It still surprises me that we're dividing up acting award categories based on "male" and "female." Again, this feels like one of those things that haven't been changed only because "it's been that way for so long." But think about it: when was the last time you watched Meryl Streep or Kerry Washington act and thought, "Wow! That was one helluva' performance by a woman!"? You haven't, because it makes absolutely no sense to have a gender identity clauses to acting awards. Good acting is good acting is good acting. And it's the acting that matters most, right?
While I'm quite sure that with the family's business and political connections ("essential workers"?!?) the company will never go under, if the WWE ever does find itself back in the position it was in the late '90s it'll be because of one person. That's right, Michael Cole. No, just kidding. Nope, It's Vince McMahon: The Man Who Stayed Too Long. Clearly having either no interest in watching the Dark Side of the Ring episode about The Road Warriors or a strong interest in thumbing his nose at the wrestling docu-series, Vince went the "let's play up a wrestler's addiction" storyline with Jeff Hardy and Sheamus. Oh. Look. Sheamus got pee-pee in his face. *Yawn* While that disaster was playing out, Paul Heyman was fired as WWE Raw creative director and reduced to an on-air role. Now I'll just say this: if I was starting a wrestling company, there are two people I would hire to get it started. The first would be creative genius Heyman, a man who just seems to have a mind for wrestling that never gets old. Of course, that said? My second person would be the best corporate accountant available because I'm not letting Heyman anywhere near the financials.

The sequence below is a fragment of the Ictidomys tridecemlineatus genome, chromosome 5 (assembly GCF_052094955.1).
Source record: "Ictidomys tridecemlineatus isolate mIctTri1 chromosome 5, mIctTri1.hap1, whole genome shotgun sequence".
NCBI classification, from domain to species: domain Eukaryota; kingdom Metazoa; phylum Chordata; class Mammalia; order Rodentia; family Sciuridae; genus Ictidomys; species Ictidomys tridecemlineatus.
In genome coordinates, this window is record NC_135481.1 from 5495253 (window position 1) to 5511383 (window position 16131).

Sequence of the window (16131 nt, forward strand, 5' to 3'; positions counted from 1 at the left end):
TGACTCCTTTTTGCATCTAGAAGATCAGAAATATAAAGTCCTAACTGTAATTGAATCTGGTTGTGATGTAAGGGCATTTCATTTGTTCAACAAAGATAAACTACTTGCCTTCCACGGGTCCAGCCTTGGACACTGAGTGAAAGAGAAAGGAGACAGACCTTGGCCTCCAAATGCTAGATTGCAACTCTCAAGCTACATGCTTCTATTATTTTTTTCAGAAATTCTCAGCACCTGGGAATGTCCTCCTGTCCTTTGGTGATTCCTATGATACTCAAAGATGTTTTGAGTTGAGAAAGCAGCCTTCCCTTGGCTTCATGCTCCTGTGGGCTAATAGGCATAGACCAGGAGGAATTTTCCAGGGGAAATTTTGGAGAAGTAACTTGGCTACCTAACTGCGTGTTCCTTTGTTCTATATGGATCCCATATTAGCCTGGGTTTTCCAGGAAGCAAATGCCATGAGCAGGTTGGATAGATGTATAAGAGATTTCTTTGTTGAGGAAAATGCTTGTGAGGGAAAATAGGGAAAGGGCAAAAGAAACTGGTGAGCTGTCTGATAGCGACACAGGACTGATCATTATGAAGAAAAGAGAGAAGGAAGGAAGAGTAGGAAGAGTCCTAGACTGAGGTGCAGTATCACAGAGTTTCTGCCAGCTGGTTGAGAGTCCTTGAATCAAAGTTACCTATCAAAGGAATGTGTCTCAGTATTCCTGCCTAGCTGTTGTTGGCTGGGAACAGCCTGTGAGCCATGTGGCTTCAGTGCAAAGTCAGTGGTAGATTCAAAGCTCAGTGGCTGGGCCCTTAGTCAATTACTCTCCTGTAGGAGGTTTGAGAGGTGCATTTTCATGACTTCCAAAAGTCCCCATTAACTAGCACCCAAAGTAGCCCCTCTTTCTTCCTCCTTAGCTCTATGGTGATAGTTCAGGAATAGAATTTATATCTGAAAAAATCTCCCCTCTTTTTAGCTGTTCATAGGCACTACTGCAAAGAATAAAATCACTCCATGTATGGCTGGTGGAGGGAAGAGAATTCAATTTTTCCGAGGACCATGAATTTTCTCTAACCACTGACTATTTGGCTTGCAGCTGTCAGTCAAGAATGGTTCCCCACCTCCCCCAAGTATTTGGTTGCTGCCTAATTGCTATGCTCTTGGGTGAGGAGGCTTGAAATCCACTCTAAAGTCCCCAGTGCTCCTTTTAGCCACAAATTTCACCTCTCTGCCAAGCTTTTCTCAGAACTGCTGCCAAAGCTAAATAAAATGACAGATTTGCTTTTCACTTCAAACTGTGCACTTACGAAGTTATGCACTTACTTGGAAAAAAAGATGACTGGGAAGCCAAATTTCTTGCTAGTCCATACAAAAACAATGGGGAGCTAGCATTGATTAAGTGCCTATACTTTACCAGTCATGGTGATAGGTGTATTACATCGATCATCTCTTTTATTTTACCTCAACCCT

First, congratulations to Matt James. It's been a long time coming, and ABC and the producers will never have a good enough reason for it taking so long (or why it took such extreme social outcry to finally make the move). Now let's see how they go about diversifying the pool of contestants, and Rachel Lindsay hits it right on the head when she says that two Black leads in the entire franchise's history does little to correct the long-term issues that exist on screen and behind the scenes. It feels like ABC sees bringing James on board as the end of "something" as if it balances the Karmic scales, instead of being the start of a much bigger conversation.
Let me start with a positive by recognizing the number of female writers in the Killing Eve writers room Zoom image above. It's the one that Kayleigh Llewellyn then proceeded to erase after something very obvious was pointed out on social media. Damn, that's a lot of white people. During a time when the conversation on representation on both sides of the camera has become a front-burner topic, not having a writer of color in your writers' room is not a great move. And as you can see above, it's also not a great look. And while I know the reason why they were toasting (closing the writers' room on the third season), I have to be honest. It looks like nine white people toasting being white, and if I was a writer of color? I'd feel a certain way about it, almost like it was mocking me.